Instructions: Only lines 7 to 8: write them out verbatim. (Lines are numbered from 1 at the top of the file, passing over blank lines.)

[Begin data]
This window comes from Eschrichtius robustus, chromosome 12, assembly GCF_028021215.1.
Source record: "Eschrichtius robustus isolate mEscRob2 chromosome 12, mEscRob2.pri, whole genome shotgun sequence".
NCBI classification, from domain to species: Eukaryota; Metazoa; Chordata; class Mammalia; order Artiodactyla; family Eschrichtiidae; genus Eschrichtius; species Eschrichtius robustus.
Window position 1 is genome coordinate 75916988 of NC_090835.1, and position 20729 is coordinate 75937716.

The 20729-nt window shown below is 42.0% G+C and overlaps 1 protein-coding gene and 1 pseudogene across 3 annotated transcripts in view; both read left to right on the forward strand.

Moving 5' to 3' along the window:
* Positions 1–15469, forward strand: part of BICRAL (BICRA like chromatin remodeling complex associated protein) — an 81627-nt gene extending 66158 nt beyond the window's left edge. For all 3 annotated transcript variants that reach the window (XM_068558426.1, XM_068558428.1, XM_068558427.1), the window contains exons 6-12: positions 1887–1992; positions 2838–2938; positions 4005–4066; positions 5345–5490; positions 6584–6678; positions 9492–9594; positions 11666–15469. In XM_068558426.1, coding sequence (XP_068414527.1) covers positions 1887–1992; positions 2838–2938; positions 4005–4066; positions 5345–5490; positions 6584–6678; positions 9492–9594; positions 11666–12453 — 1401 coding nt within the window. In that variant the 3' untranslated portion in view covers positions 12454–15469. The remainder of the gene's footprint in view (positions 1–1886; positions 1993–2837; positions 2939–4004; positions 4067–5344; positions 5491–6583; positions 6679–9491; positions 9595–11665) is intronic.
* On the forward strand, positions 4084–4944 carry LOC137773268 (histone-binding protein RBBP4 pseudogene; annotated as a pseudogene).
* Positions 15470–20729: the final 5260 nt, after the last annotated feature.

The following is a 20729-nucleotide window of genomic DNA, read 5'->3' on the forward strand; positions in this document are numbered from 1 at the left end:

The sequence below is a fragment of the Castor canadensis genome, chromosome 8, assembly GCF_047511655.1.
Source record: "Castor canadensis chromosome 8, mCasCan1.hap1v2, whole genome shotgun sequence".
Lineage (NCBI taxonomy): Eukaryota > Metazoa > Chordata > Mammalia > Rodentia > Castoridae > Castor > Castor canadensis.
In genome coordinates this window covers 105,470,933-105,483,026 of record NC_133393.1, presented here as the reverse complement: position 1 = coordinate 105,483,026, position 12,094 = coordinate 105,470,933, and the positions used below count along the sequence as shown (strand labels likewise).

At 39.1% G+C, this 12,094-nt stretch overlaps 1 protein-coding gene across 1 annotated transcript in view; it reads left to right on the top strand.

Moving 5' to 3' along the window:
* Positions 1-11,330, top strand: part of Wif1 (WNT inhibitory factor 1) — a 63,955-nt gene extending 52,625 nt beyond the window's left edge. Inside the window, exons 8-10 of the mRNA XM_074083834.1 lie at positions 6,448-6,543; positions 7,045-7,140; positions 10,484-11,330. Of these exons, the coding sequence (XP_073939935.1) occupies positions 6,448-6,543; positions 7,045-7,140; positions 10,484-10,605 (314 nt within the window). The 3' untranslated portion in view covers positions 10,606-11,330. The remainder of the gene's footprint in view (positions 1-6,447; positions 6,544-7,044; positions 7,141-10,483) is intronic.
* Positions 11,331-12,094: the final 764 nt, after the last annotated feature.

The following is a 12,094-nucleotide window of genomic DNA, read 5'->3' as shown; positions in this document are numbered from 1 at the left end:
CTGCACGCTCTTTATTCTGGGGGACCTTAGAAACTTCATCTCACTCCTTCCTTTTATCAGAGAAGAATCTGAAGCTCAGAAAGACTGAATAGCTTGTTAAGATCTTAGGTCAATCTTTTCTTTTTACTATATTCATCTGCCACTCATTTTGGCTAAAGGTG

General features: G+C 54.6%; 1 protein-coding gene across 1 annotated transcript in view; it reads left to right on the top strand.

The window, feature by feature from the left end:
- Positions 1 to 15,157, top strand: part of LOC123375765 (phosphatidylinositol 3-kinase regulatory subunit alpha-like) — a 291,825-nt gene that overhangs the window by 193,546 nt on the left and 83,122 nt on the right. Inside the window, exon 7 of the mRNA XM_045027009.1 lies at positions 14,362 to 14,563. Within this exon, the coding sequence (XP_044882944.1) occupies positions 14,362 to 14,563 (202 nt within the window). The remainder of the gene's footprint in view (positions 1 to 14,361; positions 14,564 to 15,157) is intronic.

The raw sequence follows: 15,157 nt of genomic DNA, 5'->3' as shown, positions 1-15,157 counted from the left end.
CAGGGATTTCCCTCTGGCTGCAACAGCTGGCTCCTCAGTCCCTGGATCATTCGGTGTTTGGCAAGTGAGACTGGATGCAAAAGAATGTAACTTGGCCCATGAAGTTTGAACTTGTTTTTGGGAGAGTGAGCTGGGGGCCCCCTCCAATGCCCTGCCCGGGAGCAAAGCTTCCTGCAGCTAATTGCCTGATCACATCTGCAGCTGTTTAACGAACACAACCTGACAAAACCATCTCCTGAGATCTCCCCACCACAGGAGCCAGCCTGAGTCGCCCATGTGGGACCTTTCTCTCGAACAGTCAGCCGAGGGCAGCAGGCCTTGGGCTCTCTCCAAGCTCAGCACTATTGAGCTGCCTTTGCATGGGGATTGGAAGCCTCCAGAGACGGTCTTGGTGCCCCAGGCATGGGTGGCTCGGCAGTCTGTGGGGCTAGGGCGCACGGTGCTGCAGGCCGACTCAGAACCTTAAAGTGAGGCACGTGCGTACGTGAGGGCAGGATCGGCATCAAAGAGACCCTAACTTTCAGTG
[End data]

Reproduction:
* Positions 1–15469, forward strand: part of BICRAL (BICRA like chromatin remodeling complex associated protein) — an 81627-nt gene extending 66158 nt beyond the window's left edge. For all 3 annotated transcript variants that reach the window (XM_068558426.1, XM_068558428.1, XM_068558427.1), the window contains exons 6-12: positions 1887–1992; positions 2838–2938; positions 4005–4066; positions 5345–5490; positions 6584–6678; positions 9492–9594; positions 11666–15469. In XM_068558426.1, coding sequence (XP_068414527.1) covers positions 1887–1992; positions 2838–2938; positions 4005–4066; positions 5345–5490; positions 6584–6678; positions 9492–9594; positions 11666–12453 — 1401 coding nt within the window. In that variant the 3' untranslated portion in view covers positions 12454–15469. The remainder of the gene's footprint in view (positions 1–1886; positions 1993–2837; positions 2939–4004; positions 4067–5344; positions 5491–6583; positions 6679–9491; positions 9595–11665) is intronic.
* On the forward strand, positions 4084–4944 carry LOC137773268 (histone-binding protein RBBP4 pseudogene; annotated as a pseudogene).